Let's see if I can put this in perspective: Approximately one out of every twenty dollars the federal government has given Washington, D.C., for homeland security in the three years since 9/11 will have to be used for one event -- Bush's inauguration.
D.C. officials said yesterday that the Bush administration is refusing to reimburse the District for most of the costs associated with next week's inauguration, breaking with precedent and forcing the city to divert $11.9 million from homeland security projects.
Federal officials have told the District that it should cover the expenses by using some of the $240 million in federal homeland security grants it has received in the past three years -- money awarded to the city because it is among the places at highest risk of a terrorist attack....
Williams estimated that the city's costs for the inauguration will total $17.3 million, most of it related to security. City officials said they can use an unspent $5.4 million from an annual federal fund that reimburses the District for costs incurred because of its status as the capital. But that leaves $11.9 million not covered, they said....
Sorry, D.C. residents and workers -- you thought the top priority should be the security risks faced by the District every single day? To the curb, peasants! The king approaches!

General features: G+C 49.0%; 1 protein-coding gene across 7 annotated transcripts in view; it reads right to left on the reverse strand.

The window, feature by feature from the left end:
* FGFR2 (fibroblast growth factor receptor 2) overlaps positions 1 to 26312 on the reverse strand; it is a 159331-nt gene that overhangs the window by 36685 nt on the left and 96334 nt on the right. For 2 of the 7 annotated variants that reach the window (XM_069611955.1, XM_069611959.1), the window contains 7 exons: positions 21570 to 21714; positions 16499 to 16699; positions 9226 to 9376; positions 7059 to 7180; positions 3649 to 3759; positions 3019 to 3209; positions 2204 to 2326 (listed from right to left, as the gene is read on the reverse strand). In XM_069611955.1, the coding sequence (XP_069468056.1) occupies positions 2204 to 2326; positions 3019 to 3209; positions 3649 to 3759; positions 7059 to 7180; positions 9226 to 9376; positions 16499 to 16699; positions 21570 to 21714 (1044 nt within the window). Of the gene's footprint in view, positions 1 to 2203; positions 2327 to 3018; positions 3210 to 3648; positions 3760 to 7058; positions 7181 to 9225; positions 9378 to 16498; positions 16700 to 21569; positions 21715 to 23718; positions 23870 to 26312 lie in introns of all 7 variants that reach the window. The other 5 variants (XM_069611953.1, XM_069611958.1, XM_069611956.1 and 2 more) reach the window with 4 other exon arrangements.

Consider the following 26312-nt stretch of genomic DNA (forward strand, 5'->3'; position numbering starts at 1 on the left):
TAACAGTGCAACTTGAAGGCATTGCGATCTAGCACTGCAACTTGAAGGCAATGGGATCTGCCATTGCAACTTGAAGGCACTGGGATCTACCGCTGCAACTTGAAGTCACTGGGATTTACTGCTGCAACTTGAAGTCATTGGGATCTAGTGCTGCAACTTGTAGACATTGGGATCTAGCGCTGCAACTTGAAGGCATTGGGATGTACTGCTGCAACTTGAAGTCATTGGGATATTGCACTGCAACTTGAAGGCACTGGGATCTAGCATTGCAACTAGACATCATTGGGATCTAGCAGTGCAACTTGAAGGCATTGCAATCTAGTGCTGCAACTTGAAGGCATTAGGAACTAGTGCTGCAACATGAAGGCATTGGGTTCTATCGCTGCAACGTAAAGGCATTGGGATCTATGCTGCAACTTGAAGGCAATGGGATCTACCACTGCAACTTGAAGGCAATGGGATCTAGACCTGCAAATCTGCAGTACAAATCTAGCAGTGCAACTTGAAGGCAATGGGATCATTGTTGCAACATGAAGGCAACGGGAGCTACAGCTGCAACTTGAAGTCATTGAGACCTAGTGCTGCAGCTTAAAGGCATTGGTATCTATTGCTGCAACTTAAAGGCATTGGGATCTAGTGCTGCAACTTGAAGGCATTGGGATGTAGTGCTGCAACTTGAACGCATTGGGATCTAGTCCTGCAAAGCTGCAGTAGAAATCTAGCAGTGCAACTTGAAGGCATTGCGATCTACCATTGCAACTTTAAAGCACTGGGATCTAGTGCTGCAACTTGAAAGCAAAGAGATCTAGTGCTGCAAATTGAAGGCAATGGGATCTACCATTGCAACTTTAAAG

The large print giveth and the small print taketh away: Shortly before Christmas, The New York Times reported that the D.C. area is slated to receive $91 million in the two major homeland security grants for fiscal year 2005 (which began on October 1, 2004). That's a nice increase over previous grants. But now D.C. has to pony up $11.9 million -- 13 percent of the year's outlay for one day's* festivities.
It's unprecedented ("This is the first time there hasn't been a direct appropriation for the inauguration," a deputy mayor reminds us in the Post article), and it's not comparable to how the cities that hosted the 2004 conventions were treated ("New York City and Boston-area lawmakers were able to obtain $50 million from Congress for each of those two jurisdictions to cover local security costs for the national political conventions," the Post notes.)
As Barbara at the Mahablog has noted, other presidents have chosen to forgo inaugural festivities in times of war, and for financial and other reasons.
Yes, there were inaugurations during the world wars, but according to this New York Times article from 1989, “Franklin Roosevelt held no ball in 1937, 1941 and 1945 in recognition of the Depression and World War II.” Woodrow Wilson held no ball for either of his inaugurals, because he thought dancing inappropriate for a solemn occasion.
War? Debt? We have both -- and we're about to have the most expensive inaugural ever.
I also like what Barbara says with regard to the effort by Michael Newdow to ban prayer from the inaugural (Newdow's the guy who sued over the phrase "under God" in the Pledge of Allegiance):
Personally, I would think an atheist would approve of the religious trappings of the Bush inaugural. If Bush takes the oath of office with his hand on a Bible and is not struck by lightning, that's proof there is no God.
*UPDATE: This New York Times editorial reminds me that we're talking not about a one-day round of inaugural celebrations, but a "four-day extravaganza." Apologies for overlooking that fact -- not that it makes the management of W-stock any less appalling.